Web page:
To promote the release of Calvin Harris’ new single “Call My Name”, Cheryl Cole sat down with Popjustice for an in-depth interview. Some of what she said made me shake my head and lose faith in all humanity, and some other things kind of made me like her.
Let’s start with the bad first.
When you first heard ["Call My Name], apart from thinking ‘this is quite good’, did you also think, ‘this sounds a bit like Rihanna’?
I didn’t. And I don’t think it does
(Having none of it) No!
Not in a bad way necessarily. Like a brother or a sister, perhaps…
Well that’s going to be natural because it’s Calvin. They’re both Calvin-produced songs. So naturally you’re going to think that. But if you play them side by side they don’t sound the same. Although you might naturally think that, because it’s the same producer. It’s not a bad thing. The thing is, dance music and dance sounds are the new pop. Pop these days isn’t how S Club 7 used to sound. It’s now dance beats. DJs of the world – David Guetta, Calvin Harris, will.i.am – that’s all pop.
It gets worse.
So with the album did you want to fit in with pop as it currently is? So not causing a nuisance but just fitting in with pop in terms of what’s already there? Or…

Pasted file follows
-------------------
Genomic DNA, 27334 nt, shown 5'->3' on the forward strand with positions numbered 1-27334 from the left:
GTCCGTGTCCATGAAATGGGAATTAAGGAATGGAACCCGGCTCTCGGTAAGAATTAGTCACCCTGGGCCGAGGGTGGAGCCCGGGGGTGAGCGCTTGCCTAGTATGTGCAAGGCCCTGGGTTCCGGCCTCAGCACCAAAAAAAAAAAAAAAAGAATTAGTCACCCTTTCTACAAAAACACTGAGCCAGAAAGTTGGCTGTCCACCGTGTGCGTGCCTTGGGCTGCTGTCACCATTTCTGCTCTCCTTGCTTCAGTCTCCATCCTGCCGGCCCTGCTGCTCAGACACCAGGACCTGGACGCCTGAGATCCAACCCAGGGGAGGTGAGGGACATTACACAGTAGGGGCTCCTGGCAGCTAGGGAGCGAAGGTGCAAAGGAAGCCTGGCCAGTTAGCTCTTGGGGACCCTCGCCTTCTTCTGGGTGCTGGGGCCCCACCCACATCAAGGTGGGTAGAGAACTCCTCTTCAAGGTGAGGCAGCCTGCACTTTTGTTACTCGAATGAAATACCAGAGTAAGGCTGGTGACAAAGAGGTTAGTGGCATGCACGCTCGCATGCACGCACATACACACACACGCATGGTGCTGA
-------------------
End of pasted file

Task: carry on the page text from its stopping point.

Well I like to cause a little bit of a nuisance. I’ve got a lot of dub on there. Which some people consider as noise! Some people don’t like dub at all! But (looks conspiratorial) I like those bits…
Some of it is a racket though. But chuck it in the middle of a pop song and it’s fine.
But still, some dubstep is a racket.
I like it! I wanted to make a feel good record though. The fans have been waiting a long time for it, so…
‘Dub’ is actually a subgenre of reggae, but Cheryl appears to be talking about ‘dubSTEP’ (although her love of ‘dub’ would explain why she tried to sing like Rihanna on this hot mess).
Only Cheryl Cole could be so musically inept that she’d consider dubstep to be some wild new thing, wouldn’t be able to notice similarities between her own song and Rihanna’s, and would school the man behind Popjustice on what constitutes for pop music these days. I’m sure he got that memo about three years ago, unlike Cheryl, who only appears to have gotten it last week.
On the positive side, Cheryl spent the rest of the interview being completely honest about what a talentless puppet she is, which was very refreshing. And I don’t mean that as shade, I promise! The British beauty gave credit to her producers, managers, and record label for making most of her creative decisions, advised new artists to do whatever their label says, delivered a lecture on why pop stars don’t need to write their own music, and admitted that she has no idea what the lyrics to “Call My Name” mean (before conceding “it’s a pop song”).
I like that. Cheryl is a manufactured pop tart with a pretty face and not much else, but so is half the commercial music industry. At least people like Cheryl and Britney admit this shit and don’t give two fucks either way. If I have to hear Beyonce rambling one more time about how many songs she wrote and produced, how many DVDs she personally edited, how many clothing lines she designed, and how many albums she A&R’d… Gurl.